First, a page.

For submitters: I’m really sorry we’re so backed up with submissions. Some of you haven’t had your submissions read in a year. That sucks, I know the feeling. If it’s any consolation, it’s not personal. I don’t think you’re undeserving of eyes on your words. If anything, I’ve broken my end of the bargain and I apologize for that. I’m trying to find a situation where you’ll get your submission read and I have time to do the things I need to do.

For print subscribers: I’m also trying to find the time in my schedule for putting together two print issues a year. Things may undergo a restructuring regarding subscriptions and when/if they do, you’ll be the first to know.

For the India Issue: It’s 80% done and should be of to the printers by the end of May at the latest.

For Annalemma Magazine in general: I honestly don’t know right now. I want to keep it going but it’s a lot of work for very little reward. I love connecting with readers, I love being involved in the editorial process, I love working with artists. But making this thing sustainable financially has and always will be hard and will never be easy. And with all the responsibilities listed above I’m struggling to find the time to make it work. The good news is I want to and desire is the root of action.

Thanks for your patience and support through all this. I know it’s going to make an interesting story one day if I can ever wrap my head around it.

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Monday, March 26th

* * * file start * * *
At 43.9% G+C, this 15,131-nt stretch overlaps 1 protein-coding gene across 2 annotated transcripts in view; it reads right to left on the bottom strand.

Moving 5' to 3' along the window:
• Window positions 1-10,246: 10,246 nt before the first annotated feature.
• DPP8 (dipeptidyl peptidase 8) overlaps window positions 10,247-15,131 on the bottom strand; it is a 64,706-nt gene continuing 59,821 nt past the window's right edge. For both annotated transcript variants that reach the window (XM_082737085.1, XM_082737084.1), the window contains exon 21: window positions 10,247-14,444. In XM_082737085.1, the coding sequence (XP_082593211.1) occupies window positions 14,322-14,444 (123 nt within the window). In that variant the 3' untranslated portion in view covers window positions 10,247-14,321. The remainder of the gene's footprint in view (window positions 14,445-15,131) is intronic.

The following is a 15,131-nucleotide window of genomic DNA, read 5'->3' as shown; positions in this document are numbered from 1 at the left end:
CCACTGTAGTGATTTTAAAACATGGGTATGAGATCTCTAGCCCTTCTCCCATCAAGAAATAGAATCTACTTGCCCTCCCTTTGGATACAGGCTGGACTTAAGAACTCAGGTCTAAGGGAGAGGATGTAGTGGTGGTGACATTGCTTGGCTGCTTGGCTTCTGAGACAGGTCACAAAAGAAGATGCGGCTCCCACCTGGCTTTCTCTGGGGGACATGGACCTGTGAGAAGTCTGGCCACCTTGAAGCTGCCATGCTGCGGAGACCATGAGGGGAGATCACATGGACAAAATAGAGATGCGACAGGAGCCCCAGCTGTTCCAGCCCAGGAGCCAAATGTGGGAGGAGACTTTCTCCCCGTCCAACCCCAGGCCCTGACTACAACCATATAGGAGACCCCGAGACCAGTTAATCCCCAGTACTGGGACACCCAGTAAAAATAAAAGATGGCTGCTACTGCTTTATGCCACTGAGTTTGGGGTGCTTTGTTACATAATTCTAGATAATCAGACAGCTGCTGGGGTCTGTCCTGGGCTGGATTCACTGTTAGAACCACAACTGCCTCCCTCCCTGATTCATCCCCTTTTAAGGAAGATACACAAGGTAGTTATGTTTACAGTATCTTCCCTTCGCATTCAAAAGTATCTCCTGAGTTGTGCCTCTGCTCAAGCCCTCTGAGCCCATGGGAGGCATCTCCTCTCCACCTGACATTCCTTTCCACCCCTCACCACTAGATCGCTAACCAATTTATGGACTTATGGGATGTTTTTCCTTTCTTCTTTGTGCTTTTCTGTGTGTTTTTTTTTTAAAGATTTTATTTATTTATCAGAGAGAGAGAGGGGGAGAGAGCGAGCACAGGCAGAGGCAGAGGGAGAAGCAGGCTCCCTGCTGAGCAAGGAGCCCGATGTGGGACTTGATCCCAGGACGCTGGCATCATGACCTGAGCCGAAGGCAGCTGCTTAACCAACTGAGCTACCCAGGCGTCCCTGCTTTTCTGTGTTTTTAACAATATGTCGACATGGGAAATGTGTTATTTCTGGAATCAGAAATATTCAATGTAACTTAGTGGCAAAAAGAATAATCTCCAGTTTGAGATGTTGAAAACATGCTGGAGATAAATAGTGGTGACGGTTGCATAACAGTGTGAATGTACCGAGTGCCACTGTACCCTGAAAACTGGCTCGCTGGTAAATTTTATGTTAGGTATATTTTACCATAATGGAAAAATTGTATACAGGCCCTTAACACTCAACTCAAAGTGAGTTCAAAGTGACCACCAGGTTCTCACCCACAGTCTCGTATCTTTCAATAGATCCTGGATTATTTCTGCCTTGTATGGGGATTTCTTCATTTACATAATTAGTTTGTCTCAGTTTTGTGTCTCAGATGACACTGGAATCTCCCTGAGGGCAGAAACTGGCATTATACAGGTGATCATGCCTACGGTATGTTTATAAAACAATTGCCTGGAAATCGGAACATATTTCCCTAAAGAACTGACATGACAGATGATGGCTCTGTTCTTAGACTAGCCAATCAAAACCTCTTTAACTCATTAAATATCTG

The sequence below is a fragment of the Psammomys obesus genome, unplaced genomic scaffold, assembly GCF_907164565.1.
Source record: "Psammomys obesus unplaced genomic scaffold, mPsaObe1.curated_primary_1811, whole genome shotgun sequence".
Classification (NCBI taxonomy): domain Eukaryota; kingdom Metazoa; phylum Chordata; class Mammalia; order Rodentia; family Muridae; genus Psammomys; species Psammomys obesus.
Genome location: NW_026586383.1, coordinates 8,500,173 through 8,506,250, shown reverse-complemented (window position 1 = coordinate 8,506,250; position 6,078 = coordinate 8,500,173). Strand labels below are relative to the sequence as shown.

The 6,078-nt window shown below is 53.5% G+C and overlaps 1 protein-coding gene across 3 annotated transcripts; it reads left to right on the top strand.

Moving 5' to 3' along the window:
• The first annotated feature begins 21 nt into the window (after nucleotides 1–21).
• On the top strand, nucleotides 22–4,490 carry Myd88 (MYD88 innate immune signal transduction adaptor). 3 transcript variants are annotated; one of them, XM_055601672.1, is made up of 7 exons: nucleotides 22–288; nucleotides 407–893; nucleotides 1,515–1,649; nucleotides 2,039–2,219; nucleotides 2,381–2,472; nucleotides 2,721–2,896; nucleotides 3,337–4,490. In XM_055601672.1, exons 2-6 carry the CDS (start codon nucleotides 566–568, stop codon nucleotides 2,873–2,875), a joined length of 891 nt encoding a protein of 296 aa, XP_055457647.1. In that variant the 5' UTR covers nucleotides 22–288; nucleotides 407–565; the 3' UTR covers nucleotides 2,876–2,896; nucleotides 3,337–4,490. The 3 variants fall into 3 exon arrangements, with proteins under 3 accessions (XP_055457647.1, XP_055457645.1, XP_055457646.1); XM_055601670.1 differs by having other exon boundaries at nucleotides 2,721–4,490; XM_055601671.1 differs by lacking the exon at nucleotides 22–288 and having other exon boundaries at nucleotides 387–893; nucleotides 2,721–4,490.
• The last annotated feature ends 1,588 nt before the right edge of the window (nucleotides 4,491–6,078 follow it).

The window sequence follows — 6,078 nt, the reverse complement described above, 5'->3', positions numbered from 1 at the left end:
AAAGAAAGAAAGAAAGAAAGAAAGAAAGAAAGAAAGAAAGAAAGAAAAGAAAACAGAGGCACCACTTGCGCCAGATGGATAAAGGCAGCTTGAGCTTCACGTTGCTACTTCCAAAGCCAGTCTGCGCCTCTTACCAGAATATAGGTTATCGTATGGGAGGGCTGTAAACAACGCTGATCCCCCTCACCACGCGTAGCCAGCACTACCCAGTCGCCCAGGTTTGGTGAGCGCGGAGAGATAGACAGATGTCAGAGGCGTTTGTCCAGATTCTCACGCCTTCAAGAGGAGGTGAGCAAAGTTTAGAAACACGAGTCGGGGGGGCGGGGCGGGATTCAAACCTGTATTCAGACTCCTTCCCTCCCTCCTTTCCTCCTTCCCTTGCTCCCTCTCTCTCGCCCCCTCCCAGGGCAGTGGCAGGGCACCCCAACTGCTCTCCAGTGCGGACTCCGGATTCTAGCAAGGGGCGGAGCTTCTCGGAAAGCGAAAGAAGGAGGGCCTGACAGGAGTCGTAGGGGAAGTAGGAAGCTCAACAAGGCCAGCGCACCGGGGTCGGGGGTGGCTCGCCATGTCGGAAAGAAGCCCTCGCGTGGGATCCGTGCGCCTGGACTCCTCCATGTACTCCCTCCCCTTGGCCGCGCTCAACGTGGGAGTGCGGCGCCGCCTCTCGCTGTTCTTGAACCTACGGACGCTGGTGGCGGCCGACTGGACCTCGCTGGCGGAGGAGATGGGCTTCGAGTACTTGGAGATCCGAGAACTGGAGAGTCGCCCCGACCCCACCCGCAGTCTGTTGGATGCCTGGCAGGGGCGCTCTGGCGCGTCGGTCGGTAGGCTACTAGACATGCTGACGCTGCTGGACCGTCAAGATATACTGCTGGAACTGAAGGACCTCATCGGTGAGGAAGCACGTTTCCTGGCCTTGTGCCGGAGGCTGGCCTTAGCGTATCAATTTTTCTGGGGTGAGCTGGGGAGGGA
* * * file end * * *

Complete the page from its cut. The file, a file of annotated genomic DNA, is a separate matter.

Cataclysm Baby Trailer.

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We made this shadow show for a Matt Bell story published in Issue Six and performed it at the release party. A couple years later Matt releases the story as part of a larger work called Cataclysm Baby. So we thought it might be a good idea to put it down onto film. Mr. Bell came into Brooklyn for an evening and we got weird in the studio space. Hope you enjoy. And check out Cataclysm Baby, available April 15th, 2012 from Mud Luscious Press.

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Wednesday, March 7th

AWP 2012 Report.

Trying something new this year. All photos are from the evening festivities. All words are stray observations from the book fair.

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{Doug Paul Case @ Convocation in Chicago}

AWP CHICAGO BOOKFAIR 3.1.12 - TABLE H18

9:48am – Why am I here? This might be hell. No wifi, no cell signal, no link to the outside world, just sitting here trying to engage with people who have profound social anxiety to the degree that engaging in a social way is paramount to having fingernails yanked out by needle nose pliers.

9:56am – Attempting to enter a zen state. Attempting meditation. Calm yourself. Be in the moment. It feels like people are buying books everywhere but here. Draw them in with your energy.

10:06am – Desperation condenses on the walls & ceilings of this place. It drips from the air ducts. The table across the aisle from me has a poster asking the question, “What is creative sustainability?” Whatever it is, it does not feel like it’s here.

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{The esteemed host of Convocation in Chicago}

10:21am – Met Amanda Jane Smith. Handed off a bunch of post cards. I’m trying to see how long I can get people to stay at my table by talking to them.

10:35am -  Good conversation with a young Asian woman. There was a moment in the convo when it was going so well I wanted to cut ties before I could fuck it up. Work past that.

10:45am -  Met Juked editor. Cool guy, talked shop about conference. 1-2 min convo. Talking is different w/ males. Need to entertain or appeal to their benefit.

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{Chris Newgent @ Convocation in Chicago}

11:14am – Smattering of interactions. People aren’t going to talk to you if they don’t want to. No matter how much you engage them.

12:06pm -  Met a submitter I rejected. We had a good dialogue. Talked about creating a mark of quality.